What does this say about following the will of God when you have small children? Having served and raised children overseas as foreign missionaries, my wife and I have been repeatedly grateful for these words: He gently leads those with young. In seeking where to serve we have noticed the gentleness of the Savior who takes into account the needs of our children. Sometimes we have not entertained assignments simply because we did not have the inner peace that our children would do well in that situation. Other times we have taken steps of faith and gone where we sensed the Spirit leading us with the promise contained in this verse in our hearts, that though we could not know what shape the provision of God for our children would take, we believed that his gentle leading would fully take into account their needs.
He gently leads us who have been crippled by betrayals, who have been drunk with worldly values, who must deal with the consequences of our own failures, and who are weighed down with the right responsibilities as well, to follow in his footsteps, in deeds, in thoughts, in purpose, and in hope.
Lord, we thank you and praise you for your compassion. We stand in awe of your sovereign power and holiness and are moved by your grace and redemption. Let us experience you today as our Shepherd and Overseer of our souls. We confess all that is false within us, and ask that your full redemptive work would be experienced in our souls. Give us wisdom for the challenges we face and strength to follow you. Gather us to your heart today and guide us in the paths we are to take. Amen.
Notes on the Sovereignty and Compassion of God
God is both the Sovereign Lord and the Caring Shepherd, and he plays both of these roles in our lives. In some moments he reveals his greatness and his holiness and becomes the consuming fire described in Hebrews 12:29. In other moments he reveals his compassion and redemptive gentleness and becomes the shepherd who tenderly cares for his flock. But which is he really? If God had to choose, which way would he go? Sovereign or Shepherd?
The good news is that God does not need to choose. He perfectly balances these two aspects of his character, and God never acts contrary to who he truly is. Isaiah described the Lord as the awesome God and the redemptive Savior, and both of these traits go all the way to the core of his personality. In fact, they give strength to one another: we have not only a caring shepherd, but a Sovereign shepherd as well.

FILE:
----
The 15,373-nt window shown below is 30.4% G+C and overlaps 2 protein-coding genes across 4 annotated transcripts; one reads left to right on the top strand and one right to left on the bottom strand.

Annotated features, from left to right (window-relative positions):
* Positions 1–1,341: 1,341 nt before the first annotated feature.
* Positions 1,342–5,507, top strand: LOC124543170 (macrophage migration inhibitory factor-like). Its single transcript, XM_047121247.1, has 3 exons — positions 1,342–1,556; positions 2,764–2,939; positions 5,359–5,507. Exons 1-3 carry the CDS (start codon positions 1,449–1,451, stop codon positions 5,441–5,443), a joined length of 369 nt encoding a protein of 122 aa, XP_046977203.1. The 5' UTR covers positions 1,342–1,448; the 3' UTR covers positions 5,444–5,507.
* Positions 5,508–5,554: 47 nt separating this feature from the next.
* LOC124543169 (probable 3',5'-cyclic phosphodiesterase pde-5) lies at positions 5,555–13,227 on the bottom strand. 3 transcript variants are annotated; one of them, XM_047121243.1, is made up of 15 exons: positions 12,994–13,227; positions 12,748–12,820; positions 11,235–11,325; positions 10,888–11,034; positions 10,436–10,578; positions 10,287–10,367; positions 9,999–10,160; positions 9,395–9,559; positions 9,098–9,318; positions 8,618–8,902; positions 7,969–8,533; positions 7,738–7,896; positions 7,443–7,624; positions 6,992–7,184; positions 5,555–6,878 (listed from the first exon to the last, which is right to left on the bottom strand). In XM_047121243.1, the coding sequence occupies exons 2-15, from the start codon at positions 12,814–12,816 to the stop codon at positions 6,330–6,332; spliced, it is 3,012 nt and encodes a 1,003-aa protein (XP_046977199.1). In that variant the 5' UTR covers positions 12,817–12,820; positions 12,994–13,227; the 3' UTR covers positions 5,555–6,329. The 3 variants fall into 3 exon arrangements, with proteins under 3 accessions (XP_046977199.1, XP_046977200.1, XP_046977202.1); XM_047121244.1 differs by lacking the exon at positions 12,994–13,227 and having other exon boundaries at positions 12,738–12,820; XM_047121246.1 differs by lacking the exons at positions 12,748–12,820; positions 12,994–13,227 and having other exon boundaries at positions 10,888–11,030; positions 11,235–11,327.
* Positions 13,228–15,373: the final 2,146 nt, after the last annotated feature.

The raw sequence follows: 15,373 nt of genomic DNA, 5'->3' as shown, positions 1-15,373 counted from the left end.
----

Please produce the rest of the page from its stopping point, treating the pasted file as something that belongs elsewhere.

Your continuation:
In human society we often confuse these two and overdo one or the other. We are either too harsh or too generous, too strict or too lenient, and even as we mature and seek to fine tune these traits, none of us seems to get it right all of the time. What ruler has always ruled perfectly? What judge has always made exactly the right decision? What parent has always disciplined in just the right way? What minister of the gospel or missionary in service or pastor of a church has always known when to rebuke and when to be patiently quiet? This is our human condition, we are fallen and sin-marred creatures, so we have difficulty envisioning how God sorts it all out. But He does, he sorts it all out and he finds no conflict within himself and he acts with justice and mercy.
The scripture says that a man’s folly ruins his life but his heart then rages against God (Proverbs 19:3). This is also the human condition, that sin and human weakness has made earth, originally created to be a paradise, an unpleasant place. Rather than accept responsibility and face up to the real cause – human folly – people rage against God. I cannot recall in my lifetime, or in reading the previous several centuries of thought, a greater amount of anger and rage being expressed against God than we see today. Without global revival the world will face spiritually deprived times.
Believers can and must avoid this way of thinking and lead the world in confession of our sins and acknowledging our weaknesses. We can release our own bitterness into the hands of God, and instead focus on our failures, finding the forgiveness of Christ.